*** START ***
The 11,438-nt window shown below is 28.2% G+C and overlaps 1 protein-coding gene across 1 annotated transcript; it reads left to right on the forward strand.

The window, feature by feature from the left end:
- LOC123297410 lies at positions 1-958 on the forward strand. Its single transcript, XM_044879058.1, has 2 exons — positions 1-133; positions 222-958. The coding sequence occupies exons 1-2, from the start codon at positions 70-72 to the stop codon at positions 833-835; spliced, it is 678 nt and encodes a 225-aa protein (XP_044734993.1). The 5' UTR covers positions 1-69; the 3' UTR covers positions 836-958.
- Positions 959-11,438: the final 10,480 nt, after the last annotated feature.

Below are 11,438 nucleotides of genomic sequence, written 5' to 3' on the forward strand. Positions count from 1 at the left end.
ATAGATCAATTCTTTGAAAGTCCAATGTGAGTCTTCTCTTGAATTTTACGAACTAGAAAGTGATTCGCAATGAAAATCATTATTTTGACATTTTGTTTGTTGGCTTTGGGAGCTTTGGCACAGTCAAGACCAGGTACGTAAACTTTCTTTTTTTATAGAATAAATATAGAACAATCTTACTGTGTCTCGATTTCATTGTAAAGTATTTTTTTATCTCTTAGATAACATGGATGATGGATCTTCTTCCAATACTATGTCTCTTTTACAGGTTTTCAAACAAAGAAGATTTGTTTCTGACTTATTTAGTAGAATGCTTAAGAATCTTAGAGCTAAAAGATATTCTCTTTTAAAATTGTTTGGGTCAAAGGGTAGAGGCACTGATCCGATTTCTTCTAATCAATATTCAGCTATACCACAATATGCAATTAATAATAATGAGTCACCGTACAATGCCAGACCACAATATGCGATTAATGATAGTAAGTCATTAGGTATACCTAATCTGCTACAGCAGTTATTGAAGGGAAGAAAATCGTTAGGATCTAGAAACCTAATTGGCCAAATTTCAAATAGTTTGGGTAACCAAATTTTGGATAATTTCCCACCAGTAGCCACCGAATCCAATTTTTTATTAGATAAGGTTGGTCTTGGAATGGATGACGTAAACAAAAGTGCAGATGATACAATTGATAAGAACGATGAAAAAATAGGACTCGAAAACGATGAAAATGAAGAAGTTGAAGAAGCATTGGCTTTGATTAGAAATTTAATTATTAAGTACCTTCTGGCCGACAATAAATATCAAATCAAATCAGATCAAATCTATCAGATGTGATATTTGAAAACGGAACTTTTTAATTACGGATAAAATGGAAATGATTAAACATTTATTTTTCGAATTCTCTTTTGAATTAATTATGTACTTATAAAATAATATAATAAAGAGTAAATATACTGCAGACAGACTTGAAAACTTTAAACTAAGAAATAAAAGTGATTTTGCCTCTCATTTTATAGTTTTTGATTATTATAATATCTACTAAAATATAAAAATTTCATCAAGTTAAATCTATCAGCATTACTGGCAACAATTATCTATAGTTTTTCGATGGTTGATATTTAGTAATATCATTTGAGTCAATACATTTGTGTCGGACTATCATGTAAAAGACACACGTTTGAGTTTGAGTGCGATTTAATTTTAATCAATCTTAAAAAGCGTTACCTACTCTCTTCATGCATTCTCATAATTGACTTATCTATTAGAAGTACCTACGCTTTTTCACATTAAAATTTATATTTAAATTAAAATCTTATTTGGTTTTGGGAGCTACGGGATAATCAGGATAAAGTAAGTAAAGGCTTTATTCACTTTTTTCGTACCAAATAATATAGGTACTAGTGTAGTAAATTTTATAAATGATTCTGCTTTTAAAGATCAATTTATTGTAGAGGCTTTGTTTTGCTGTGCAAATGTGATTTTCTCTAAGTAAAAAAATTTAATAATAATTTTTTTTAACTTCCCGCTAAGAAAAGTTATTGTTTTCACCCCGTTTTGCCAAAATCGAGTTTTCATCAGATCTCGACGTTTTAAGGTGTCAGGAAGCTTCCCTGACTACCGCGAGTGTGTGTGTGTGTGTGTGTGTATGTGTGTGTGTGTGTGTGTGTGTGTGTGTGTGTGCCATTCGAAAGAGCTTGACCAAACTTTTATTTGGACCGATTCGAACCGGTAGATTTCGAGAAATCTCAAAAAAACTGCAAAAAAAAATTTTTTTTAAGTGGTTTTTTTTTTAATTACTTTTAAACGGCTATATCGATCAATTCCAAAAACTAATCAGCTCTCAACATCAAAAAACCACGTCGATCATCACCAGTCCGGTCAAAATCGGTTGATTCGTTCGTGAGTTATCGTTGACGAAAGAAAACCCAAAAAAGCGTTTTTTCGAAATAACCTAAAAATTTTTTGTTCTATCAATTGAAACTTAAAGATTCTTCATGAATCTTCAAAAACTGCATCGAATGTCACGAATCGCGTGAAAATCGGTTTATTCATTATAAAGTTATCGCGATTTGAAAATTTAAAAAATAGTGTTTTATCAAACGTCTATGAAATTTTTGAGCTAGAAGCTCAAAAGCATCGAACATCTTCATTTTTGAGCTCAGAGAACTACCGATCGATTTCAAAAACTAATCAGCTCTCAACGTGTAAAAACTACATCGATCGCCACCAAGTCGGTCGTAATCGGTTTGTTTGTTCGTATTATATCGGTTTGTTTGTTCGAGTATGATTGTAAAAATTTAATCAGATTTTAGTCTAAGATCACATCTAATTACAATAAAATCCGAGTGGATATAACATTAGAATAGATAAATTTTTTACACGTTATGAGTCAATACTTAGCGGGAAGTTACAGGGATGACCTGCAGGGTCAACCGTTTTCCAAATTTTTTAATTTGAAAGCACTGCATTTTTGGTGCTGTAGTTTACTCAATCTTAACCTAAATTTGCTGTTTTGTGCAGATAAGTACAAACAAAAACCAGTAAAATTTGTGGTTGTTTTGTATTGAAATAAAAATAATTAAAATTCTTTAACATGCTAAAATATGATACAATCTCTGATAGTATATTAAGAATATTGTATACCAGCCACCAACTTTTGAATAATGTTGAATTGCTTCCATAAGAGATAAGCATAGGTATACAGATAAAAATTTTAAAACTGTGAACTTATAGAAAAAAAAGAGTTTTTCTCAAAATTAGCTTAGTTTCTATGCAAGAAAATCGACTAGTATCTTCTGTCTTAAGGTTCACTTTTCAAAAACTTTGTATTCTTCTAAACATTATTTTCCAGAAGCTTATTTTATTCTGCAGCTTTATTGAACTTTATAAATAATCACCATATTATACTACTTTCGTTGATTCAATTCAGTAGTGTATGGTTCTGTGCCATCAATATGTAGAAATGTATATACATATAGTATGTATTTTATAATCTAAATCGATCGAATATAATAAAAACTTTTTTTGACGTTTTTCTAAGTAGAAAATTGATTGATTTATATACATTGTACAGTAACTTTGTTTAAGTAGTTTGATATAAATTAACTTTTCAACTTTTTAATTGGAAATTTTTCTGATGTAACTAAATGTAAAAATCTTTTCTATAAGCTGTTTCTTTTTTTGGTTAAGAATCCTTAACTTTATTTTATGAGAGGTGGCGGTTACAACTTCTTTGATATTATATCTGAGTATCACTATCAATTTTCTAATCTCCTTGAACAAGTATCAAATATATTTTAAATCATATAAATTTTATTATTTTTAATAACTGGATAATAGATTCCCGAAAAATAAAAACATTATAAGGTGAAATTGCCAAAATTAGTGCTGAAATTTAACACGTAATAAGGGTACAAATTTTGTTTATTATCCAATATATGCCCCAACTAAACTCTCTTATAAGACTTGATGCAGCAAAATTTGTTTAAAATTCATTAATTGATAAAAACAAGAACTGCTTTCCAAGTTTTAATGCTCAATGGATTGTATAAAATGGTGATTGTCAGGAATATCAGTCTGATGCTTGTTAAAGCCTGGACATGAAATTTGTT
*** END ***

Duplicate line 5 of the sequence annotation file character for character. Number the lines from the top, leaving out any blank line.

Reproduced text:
Below are 11,438 nucleotides of genomic sequence, written 5' to 3' on the forward strand. Positions count from 1 at the left end.